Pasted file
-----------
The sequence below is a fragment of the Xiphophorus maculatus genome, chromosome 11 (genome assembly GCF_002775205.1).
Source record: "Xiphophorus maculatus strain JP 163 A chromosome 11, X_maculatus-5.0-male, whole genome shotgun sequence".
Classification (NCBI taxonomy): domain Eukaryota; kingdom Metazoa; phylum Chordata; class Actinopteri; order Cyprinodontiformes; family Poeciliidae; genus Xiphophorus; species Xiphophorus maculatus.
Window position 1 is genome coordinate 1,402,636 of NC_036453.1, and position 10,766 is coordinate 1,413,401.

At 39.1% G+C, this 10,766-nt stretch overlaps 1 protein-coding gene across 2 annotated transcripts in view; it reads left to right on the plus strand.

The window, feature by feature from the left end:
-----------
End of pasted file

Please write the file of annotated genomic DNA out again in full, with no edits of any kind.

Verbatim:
The sequence below is a fragment of the Xiphophorus maculatus genome, chromosome 11 (genome assembly GCF_002775205.1).
Source record: "Xiphophorus maculatus strain JP 163 A chromosome 11, X_maculatus-5.0-male, whole genome shotgun sequence".
Classification (NCBI taxonomy): domain Eukaryota; kingdom Metazoa; phylum Chordata; class Actinopteri; order Cyprinodontiformes; family Poeciliidae; genus Xiphophorus; species Xiphophorus maculatus.
Window position 1 is genome coordinate 1,402,636 of NC_036453.1, and position 10,766 is coordinate 1,413,401.

At 39.1% G+C, this 10,766-nt stretch overlaps 1 protein-coding gene across 2 annotated transcripts in view; it reads left to right on the plus strand.

The window, feature by feature from the left end: